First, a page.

5 WebLogic Server Clustering

The foundation of high availability in WebLogic Server is the cluster. A WebLogic Server cluster is a group of WebLogic Server instances running simultaneously and working together to provide increased scalability and reliability.

This chapter includes the following topics:

Overview of WebLogic Server Clusters

The server instances that constitute a cluster can run on the same machine, or be distributed across multiple machines. A cluster appears to clients to be a single WebLogic Server instance. You can increase a cluster's capacity by adding additional server instances to the cluster on an existing machine, or you can add machines to the cluster to host the incremental server instances. Each server instance in a cluster must run the same version of WebLogic Server.

Relationship Between Clusters and Domains

A cluster is part of a particular WebLogic domain. A domain includes one or more WebLogic Server instances. In a domain with multiple server instances, those servers can be clustered, nonclustered, or a combination of clustered and nonclustered instances.

A domain can include multiple clusters. A domain also contains the application components deployed in the domain, and the resources and services required by those application components and the server instances in the domain. Examples of the resources and services used by applications and server instances include machine definitions, optional network channels, connectors, and startup classes.

You can use a variety of criteria for organizing WebLogic Server instances into domains. For instance, you might choose to allocate resources to multiple domains based on logical divisions of the hosted application, geographical considerations, or the number or complexity of the resources under management. For additional information about domains see Understanding Oracle WebLogic Server Domains in Understanding Domain Configuration for Oracle WebLogic Server.

In each domain, one WebLogic Server instance acts as the Administration Server—the server instance which configures, manages, and monitors all other server instances and resources in the domain. Each Administration Server manages one domain only. If a domain contains multiple clusters, each cluster in the domain has the same Administration Server. All server instances in a cluster must reside in the same domain; you cannot "split" a cluster over multiple domains. Similarly, you cannot share a configured resource or subsystem between domains.

Clustered WebLogic Server instances behave similarly to nonclustered instances, except that they provide failover and load balancing. The process and tools used to configure clustered WebLogic Server instances are the same as those used to configure nonclustered instances. However, to achieve the load balancing and failover benefits that clustering enables, you must adhere to certain guidelines for cluster configuration.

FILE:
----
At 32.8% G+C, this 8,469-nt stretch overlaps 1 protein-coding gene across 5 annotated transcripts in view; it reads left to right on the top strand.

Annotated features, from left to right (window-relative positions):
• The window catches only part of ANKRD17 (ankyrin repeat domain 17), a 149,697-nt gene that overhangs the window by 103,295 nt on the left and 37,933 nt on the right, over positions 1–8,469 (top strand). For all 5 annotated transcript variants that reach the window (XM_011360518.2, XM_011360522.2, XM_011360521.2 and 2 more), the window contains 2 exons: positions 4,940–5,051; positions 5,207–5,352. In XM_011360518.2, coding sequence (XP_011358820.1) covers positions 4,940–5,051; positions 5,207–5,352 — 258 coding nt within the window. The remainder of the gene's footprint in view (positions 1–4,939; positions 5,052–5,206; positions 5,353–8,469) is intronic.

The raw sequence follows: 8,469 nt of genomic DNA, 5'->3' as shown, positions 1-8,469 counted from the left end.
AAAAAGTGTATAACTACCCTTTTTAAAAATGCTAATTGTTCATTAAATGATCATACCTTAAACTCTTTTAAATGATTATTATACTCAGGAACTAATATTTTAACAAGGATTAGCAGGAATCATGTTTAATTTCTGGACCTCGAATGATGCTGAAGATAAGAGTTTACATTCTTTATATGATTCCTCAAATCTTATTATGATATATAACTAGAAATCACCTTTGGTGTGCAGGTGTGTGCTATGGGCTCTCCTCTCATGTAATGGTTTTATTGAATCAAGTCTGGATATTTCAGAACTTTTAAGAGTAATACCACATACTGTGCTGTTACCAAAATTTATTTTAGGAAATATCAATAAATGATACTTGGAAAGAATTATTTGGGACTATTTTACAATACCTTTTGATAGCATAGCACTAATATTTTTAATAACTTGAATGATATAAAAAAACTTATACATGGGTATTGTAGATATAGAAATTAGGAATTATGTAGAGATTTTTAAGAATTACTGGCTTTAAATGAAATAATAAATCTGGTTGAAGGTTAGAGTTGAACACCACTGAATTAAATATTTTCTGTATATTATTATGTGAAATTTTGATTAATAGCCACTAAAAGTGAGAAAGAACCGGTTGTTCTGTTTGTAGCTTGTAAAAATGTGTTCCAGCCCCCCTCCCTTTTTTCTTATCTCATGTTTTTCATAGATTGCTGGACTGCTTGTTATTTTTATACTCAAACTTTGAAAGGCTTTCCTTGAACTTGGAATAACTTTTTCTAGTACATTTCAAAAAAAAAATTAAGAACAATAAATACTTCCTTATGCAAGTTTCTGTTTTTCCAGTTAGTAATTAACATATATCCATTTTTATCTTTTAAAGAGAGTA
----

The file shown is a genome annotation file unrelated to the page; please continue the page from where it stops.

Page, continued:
Relationship Between Coherence and WebLogic Server Clusters

Similar to WebLogic Server clusters, Coherence clusters consist of multiple managed Coherence server instances that work together to distribute data in-memory to increase application scalability, availability, and performance. However, Coherence clusters use different clustering protocols and are configured separately from WebLogic Server clusters.

With Coherence clusters, a client interacts with the data in a local cache, and the distribution and backup of the data is automatically performed across cluster members.

A WebLogic Server domain can contain a single Coherence cluster. Multiple WebLogic Server clusters can be associated with a Coherence cluster.

For details on configuring and managing Coherence clusters, see Administering Clusters for Oracle WebLogic Server.

Benefits of Clustering

Clustering provides two key benefits: scalability and high availability. A WebLogic Server cluster provides the following benefits:
  • Scalability

    The capacity of an application deployed on a WebLogic Server cluster can be increased dynamically to meet demand. You can add server instances to a cluster without interruption of service—the application continues to run without impact to clients and end users.

  • High availability

    In a WebLogic Server cluster, application processing can continue when a server instance fails. You cluster application components by deploying them on multiple server instances in the cluster—so, if a server instance on which a component is running fails, then another server instance on which that component is deployed can continue application processing.